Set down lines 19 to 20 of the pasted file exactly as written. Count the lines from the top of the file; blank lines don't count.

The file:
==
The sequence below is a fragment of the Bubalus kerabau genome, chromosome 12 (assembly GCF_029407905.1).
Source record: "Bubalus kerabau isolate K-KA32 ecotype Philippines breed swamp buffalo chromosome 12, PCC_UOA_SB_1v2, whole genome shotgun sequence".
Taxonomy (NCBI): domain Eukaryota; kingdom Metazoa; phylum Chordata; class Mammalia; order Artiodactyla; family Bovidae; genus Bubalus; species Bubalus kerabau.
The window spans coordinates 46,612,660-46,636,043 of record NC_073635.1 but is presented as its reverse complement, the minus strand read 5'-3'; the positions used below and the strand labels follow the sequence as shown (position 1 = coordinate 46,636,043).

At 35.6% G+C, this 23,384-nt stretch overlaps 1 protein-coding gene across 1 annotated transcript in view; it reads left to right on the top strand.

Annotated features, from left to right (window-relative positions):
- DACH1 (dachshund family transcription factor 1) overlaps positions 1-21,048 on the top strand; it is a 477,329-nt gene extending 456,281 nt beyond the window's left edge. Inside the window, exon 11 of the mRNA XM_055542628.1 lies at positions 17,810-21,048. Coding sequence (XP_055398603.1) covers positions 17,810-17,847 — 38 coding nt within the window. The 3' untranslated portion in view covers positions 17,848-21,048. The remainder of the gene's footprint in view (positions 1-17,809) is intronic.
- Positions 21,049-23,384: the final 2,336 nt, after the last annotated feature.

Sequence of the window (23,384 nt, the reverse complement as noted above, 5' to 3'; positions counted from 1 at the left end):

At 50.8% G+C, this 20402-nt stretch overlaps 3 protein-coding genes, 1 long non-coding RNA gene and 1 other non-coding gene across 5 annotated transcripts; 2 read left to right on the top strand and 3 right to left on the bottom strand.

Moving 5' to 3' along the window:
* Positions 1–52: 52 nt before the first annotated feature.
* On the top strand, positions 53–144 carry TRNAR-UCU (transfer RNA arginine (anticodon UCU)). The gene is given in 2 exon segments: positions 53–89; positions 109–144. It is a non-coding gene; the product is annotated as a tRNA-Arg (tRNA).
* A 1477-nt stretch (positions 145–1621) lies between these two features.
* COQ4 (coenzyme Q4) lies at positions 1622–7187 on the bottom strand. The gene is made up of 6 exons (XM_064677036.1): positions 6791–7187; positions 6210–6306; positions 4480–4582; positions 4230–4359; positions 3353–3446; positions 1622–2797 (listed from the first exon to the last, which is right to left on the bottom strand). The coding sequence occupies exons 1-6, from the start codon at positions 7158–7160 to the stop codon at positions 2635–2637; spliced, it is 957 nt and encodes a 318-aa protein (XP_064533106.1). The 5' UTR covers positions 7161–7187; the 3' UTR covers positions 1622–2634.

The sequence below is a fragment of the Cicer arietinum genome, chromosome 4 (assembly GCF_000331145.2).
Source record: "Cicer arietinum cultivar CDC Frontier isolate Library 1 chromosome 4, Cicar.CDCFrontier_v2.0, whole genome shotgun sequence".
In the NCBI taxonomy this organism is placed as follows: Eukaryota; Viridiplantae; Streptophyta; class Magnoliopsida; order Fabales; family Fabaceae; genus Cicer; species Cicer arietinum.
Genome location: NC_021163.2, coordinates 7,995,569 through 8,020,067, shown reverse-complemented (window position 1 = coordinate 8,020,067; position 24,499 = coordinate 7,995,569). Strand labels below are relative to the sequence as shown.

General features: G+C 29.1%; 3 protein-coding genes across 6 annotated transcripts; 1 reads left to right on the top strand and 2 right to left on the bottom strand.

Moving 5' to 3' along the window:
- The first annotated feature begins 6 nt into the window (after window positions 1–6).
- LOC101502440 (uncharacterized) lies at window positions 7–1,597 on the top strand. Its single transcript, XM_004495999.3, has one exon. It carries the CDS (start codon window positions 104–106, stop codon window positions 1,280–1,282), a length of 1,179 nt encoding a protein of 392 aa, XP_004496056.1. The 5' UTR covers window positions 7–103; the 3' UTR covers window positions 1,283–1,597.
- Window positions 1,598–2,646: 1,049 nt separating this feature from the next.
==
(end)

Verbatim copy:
Genome location: NC_021163.2, coordinates 7,995,569 through 8,020,067, shown reverse-complemented (window position 1 = coordinate 8,020,067; position 24,499 = coordinate 7,995,569). Strand labels below are relative to the sequence as shown.

General features: G+C 29.1%; 3 protein-coding genes across 6 annotated transcripts; 1 reads left to right on the top strand and 2 right to left on the bottom strand.